We need to reverse that trend and let farmers farm. They seem to know what they’re doing.

RECENTLY IN

Say Anything

Tracker Pixel for Entry LoganOnlineAds Tracker Pixel for Entry RareBeerPicnic Tracker Pixel for Entry RRVFair2018 Tracker Pixel for Entry Pekin2018

Recently in:

WASHINGTON, D.C. – Policy, not law, has torn more than 2,300 children from their parents along the U.S.-Mexico border. Although immigration reform has been a heated topic for decades, the policy of zero tolerance began with a…

I don’t think so. You might be tempted to buy a service plan—also known as an extended warranty—on your next laptop, desktop or other electronic gadget. But chances are what you spend will be money down the drain. Retailers…

Thursday, June 21, 8 p.m.-11 p.m.Hotel Donaldson, 101 N BroadwayJake Ingamar may be best known as a solo acoustic, indie singer-songwriter/pedal steel player. For the very first time, he’s plugging in and is going full blown…

This week’s highly anticipated edition of the HPR is coming straight from Madrid, Spain, a city steeped in romance and tradition as well as contemporary nuances. Ever since I read “The Sun Also Rises” at the age of 14, I…

Memo To My Fellow AfricansScience tells us that anatomically modern human beings started to evolve in Africa from our very close relatives the chimps and apes about 300,000 years ago. We are still not sure of the exact time and…

FARGO - A collection of memories from High Plains Reader's annual Cocktail Showdown. Participants were judged on creativity, flavor, and presentation; and this year we added a new category. Like years before, each establishment was…

Every year the Fargo Moorhead area celebrates its love of food with Restaurant week. Each restaurant involved prepares a special menu to showcase the best of what they have to offer. This year there are seventeen restaurants…

Front Street Taproom has struck up a relation with local record shop, Vinyl Giant. There are two events where turntables are set up and people can play their records. Every Wednesday they host Vinyl Night from 7:00 to 11:00 p.m.…

Writer-director Chloe Zhao’s sophomore feature “The Rider” cements her status as one of contemporary filmmaking’s most promising voices. A carefully curated blend of fact and fiction, the movie focuses on the aftermath of a…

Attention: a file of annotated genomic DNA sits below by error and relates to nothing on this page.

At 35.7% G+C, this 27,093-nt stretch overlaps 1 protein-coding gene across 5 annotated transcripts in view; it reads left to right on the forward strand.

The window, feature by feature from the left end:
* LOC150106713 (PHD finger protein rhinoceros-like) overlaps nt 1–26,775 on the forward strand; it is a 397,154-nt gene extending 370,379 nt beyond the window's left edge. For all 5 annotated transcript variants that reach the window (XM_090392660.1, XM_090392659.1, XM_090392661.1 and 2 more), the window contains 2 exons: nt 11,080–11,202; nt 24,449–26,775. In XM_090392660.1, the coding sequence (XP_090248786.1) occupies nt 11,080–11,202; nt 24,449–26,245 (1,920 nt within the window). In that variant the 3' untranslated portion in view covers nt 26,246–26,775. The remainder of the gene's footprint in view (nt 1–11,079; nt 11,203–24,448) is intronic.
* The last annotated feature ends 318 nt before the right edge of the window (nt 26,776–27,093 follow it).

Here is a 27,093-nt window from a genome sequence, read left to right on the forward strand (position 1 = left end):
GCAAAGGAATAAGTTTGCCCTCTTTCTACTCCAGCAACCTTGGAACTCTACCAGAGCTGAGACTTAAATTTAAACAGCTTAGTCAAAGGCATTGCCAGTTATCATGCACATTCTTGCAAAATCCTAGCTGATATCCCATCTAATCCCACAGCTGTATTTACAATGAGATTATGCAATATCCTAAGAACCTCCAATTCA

By Tayler Klimektklimek@cord.eduCome one, come all to the 59th anniversary of the Midwestern Invitational Art Exhibition! This tradition celebrates each year with a preview and awards selection the first night of its showing, with…

Projects have a tendency to take on a life of their own once they’ve reached a certain point. When the Fargo-Moorhead Community Theatre was established in 1946 to offer other local opportunities for artistic expression outside…

Fargo has its share of people who are passionate about stand-up comedy, even if the success of clubs devoted to it has been mixed. Despite the fact we have seen places like Courtney’s Comedy Club and Level 2 Comedy Club close…

On June 16, the North Dakota Brewers Guild will be presenting “Under Brew Skies.” This will be the third year for the beer festival being held in Fargo’s Island Park. The festival will feature over twenty breweries primarily…

Best Local CelebrityCarson WentzBest Stylist / BarberJed Felix, Everett’s BarbershopBest Salon / Barber ShopEverett’s BarbershopBest Tattoo Parlor46 & 2 TattooBest Tattoo ArtistMeg Felix, No Coast TattooBest Gift ShopZandbroz…

By Melissa Martinmelissamartincounselor@live.comAnd they lived “happily ever after.” Many people in the U.S. believe in love and matrimony, but marriage takes consistent effort and time to weather the ups and downs.According to…

Gary Olsonolsong@moravian.edu“Rev. William Barber is the closest thing to Dr. Martin Luther King Jr. that we have in our midst.”- Prof. Cornell West on the Poor People’s Campaign Co-Founder, Rev. William BarberRecently, I was…